Jul 6, 2017

Chewy Italian Dinner Rolls

These Chewy Italian Dinner Rolls are like mini ciabattas... airy, crunchy, and perfect for soaking up sauces.

These Chewy Italian Dinner Rolls are like mini ciabattas... airy, crunchy, and perfect for soaking up sauces.

These Chewy Italian Dinner Rolls are absolutely wonderful for deli, pressed Italian, or meatball sandwiches. I also love them sliced in half. toasted, and topped with sauce, cheese, and pepperoni for quick mini bread pizzas.

If you are ever asked to bring dinner rolls to a potluck, these are the ones to bring. Just bring them the day they are made and reheat them in your host's oven to re-crisp. Even if you can't reheat them, they will still be chewy and delicious.

These Chewy Italian Dinner Rolls are like mini ciabattas... airy, crunchy, and perfect for soaking up sauces.

To make these, be sure to build in enough time to make the biga the day before.

Biga? It's a preferment that is allowed to sit overnight to develop flavor. You just mix up some flour, water, and yeast, and let it rise and fall, and get really bubbly.

These Chewy Italian Dinner Rolls are like mini ciabattas... airy, crunchy, and perfect for soaking up sauces.

The final dough for these rolls is really sticky, but do not be tempted to add more flour. The beauty of these rolls is their open and airy crumb thanks to the super wet dough.

To work with sticky dough, keep a bowl of water nearby in which to dip your fingers to keep them from sticking. You can also spray your fingers with spray oil to keep the dough from sticking. If you are working with wet dough that is coated with flour, coating your fingers with the same flour also works, as long as you are careful not to work the flour into the risen dough.

You will love these rolls!!



Chewy Italian Dinner Rolls Recipe

Chewy Italian Dinner Rolls Recipe

Ingredients

For the Biga:

  • 6 1/4 ounces unbleached all purpose flour
  • 1 ounce white whole wheat flour
  • 8 ounces water
  • 1/8 teaspoon instant yeast

Final Dough:

  • All of the biga
  • 10 1/2 ounces unbleached all purpose flour
  • 4 ounces water
  • 2 teaspoons salt
  • 1/2 teaspoon instant yeast

Instructions

  1. Biga: The night before making the rolls, mix all of the biga ingredients in a medium bowl. Cover with cling wrap and let sit at room temperature for 12 to 20 hours.
  2. Final Dough: In the bowl of a stand mixer, add the biga along with the rest of the ingredients, and mix on low with the dough hook for about four minutes. Increase the speed to medium, and mix for four minutes more.
  3. Scrape the dough into an oiled bowl, cover, and let rise until very puffy, about 1 to 2 hours.
  4. Scrape the dough out onto a floured work surface. Stretch it into a 6 inch by 12 inch rectangle. Using a bench knife or pizza wheel, cut the dough into 8 three inch square pieces. Place each square, floured side up, onto a piece of 18 inch by 13 inch parchment paper. Cover with a damp cloth or oiled plastic wrap.
  5. Preheat the oven with a baking stone on an upper middle rack. Preheat the oven to 450 degrees F. Let the rolls rise for about 45 minutes, until puffy.
  6. Slide the rolls, parchment and all, onto the baking stone with a pizza peel or the back of a cookie sheet. Bake for about 15 minutes, until golden. Cool on a wire rack.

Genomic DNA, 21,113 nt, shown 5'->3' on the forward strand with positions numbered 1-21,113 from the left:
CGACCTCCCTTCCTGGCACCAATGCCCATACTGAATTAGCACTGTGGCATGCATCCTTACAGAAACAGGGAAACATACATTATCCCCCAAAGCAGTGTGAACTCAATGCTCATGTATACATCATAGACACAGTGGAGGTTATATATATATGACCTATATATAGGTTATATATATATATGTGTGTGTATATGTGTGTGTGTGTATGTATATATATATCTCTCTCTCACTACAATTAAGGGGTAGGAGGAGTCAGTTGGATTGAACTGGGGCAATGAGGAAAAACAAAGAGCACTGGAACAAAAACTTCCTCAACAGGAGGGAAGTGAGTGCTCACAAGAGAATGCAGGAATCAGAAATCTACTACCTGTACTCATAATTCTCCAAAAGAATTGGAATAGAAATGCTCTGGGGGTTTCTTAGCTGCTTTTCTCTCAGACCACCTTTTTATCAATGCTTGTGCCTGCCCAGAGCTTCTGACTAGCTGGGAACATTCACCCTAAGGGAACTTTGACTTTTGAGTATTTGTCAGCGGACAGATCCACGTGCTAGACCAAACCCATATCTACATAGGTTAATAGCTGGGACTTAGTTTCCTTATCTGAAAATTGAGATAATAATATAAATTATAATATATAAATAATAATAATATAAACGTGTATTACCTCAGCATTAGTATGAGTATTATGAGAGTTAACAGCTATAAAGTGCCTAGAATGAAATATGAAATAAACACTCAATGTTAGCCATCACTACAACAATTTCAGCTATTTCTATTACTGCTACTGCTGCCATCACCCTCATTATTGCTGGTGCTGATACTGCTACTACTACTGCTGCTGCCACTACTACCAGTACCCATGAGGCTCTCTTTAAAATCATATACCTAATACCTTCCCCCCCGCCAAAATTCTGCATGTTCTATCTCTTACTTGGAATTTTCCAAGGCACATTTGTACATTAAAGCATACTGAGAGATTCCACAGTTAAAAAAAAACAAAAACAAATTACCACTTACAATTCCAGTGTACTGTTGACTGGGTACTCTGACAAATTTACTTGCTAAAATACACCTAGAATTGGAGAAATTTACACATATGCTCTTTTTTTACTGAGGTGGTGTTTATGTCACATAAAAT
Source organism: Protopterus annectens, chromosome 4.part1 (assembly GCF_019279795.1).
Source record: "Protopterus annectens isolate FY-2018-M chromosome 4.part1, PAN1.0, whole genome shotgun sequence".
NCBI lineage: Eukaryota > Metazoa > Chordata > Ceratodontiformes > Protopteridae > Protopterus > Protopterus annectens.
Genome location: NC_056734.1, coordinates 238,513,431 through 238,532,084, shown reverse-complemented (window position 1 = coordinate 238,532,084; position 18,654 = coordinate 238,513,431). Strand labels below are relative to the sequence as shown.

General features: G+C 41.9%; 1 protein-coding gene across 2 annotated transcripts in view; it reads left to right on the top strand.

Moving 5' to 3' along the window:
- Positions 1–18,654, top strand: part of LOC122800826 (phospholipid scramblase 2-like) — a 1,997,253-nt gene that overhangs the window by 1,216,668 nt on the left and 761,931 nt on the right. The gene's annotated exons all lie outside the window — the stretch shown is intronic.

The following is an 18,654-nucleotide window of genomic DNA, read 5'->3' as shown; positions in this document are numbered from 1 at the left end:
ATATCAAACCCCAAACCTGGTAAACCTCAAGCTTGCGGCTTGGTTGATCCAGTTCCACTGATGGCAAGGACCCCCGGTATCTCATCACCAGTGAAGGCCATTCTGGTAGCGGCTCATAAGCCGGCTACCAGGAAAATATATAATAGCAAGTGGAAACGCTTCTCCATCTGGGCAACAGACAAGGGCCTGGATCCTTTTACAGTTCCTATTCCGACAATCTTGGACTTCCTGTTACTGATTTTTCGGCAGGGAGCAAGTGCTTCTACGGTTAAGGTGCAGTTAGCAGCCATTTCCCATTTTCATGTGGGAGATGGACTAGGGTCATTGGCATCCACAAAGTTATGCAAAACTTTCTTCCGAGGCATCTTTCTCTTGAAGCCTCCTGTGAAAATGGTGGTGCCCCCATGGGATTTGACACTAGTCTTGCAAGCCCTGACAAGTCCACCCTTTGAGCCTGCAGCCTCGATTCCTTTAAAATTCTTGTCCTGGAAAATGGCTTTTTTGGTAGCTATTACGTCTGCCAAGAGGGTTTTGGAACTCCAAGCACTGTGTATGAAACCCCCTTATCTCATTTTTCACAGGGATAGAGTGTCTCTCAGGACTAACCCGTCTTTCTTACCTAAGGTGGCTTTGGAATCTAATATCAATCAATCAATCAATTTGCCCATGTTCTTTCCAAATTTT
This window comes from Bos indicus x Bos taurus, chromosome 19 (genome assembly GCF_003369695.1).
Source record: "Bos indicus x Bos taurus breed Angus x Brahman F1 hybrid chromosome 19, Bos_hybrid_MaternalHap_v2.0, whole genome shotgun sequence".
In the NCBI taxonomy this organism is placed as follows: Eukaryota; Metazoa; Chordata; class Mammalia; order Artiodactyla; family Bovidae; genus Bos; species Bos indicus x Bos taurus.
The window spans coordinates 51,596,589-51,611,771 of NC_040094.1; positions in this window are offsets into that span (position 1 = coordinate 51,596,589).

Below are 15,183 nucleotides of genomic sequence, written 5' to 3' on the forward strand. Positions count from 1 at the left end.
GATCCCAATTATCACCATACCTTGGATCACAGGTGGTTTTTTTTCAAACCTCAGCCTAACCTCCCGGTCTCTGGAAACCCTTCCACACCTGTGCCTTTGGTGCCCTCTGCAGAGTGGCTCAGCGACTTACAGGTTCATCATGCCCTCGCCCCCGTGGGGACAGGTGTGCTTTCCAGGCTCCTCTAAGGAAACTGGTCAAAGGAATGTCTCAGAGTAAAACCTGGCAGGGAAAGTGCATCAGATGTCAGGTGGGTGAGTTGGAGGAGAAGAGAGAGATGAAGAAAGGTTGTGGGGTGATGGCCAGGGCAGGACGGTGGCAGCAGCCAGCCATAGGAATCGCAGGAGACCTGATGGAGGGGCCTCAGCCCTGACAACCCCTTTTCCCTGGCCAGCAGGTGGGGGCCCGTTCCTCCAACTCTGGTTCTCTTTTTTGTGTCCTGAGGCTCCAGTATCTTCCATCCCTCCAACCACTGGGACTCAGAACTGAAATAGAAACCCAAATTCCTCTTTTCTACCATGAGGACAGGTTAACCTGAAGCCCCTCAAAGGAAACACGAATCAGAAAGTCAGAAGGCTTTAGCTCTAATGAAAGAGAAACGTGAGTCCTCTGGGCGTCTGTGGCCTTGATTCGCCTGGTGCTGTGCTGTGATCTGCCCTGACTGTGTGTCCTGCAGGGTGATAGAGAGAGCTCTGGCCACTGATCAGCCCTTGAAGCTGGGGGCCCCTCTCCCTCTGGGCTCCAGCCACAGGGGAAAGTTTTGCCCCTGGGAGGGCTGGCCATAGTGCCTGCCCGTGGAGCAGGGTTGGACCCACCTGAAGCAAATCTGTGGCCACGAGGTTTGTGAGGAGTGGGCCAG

Yield: 8 Rolls
Recipe adapted from King Arthur Flour

These Chewy Italian Dinner Rolls are like mini ciabattas... airy, crunchy, and perfect for soaking up sauces.

15 comments:

  1. Love the Italian buns Karen I must try them I do love my Italian bread that's my heritage

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    1. Thank you! I think you would like these a lot!

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  2. Those look awesome! Biga is the poolish, the sponge, right? Is it also possible to bake these on a cookie sheet or baking pan? Does it sound like it could work?
    Fantastic work (again) Karen!:) Loved them! xoxoxo

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    1. You can definitely bake these on a cookie sheet. Biga is the same as poolish, but the Italian word for it =)

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    2. Thanx for clarifying Karen! Have a great week ahead! xoxo

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  3. They are adorable! I wish we had some guests or kids or teenagers around to consume more bread, I rarely bake these days, just Phil and I, and we don't eat that much bread, it's almost a weekend thing now.

    but it's ok, I definitely bake vicariously through you ;-)

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    1. There's just the two of us, but I do give a lot away (and freeze a lot). I find bread baking so therapeutic. Sometimes I'll bring a loaf to work with butter or olive oil. Also, my husband eats a lot of sandwiches!

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    2. I've been wondering if I could take bread to the department. Indeed, if I take a small bowl of olive oil and butter, people might enjoy it.... hummmmm... you are giving me ideas! Not only Sweet Mondays, but Bread Mondays! HA!

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    3. It's always a huge hit when I bring it in!

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  4. They look great , wish you had a pic of one cut in half so I could see the crumb , regardless , I will be trying these tomorrow , thanks.

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    1. Hi Jim. The interior has an even slightly open crumb. Not quite as airy as ciabatta.

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  5. These sound absolutely PERFECT Karen!!! Can not wait to try!

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  6. These are perfect to have stocked in the freezer!

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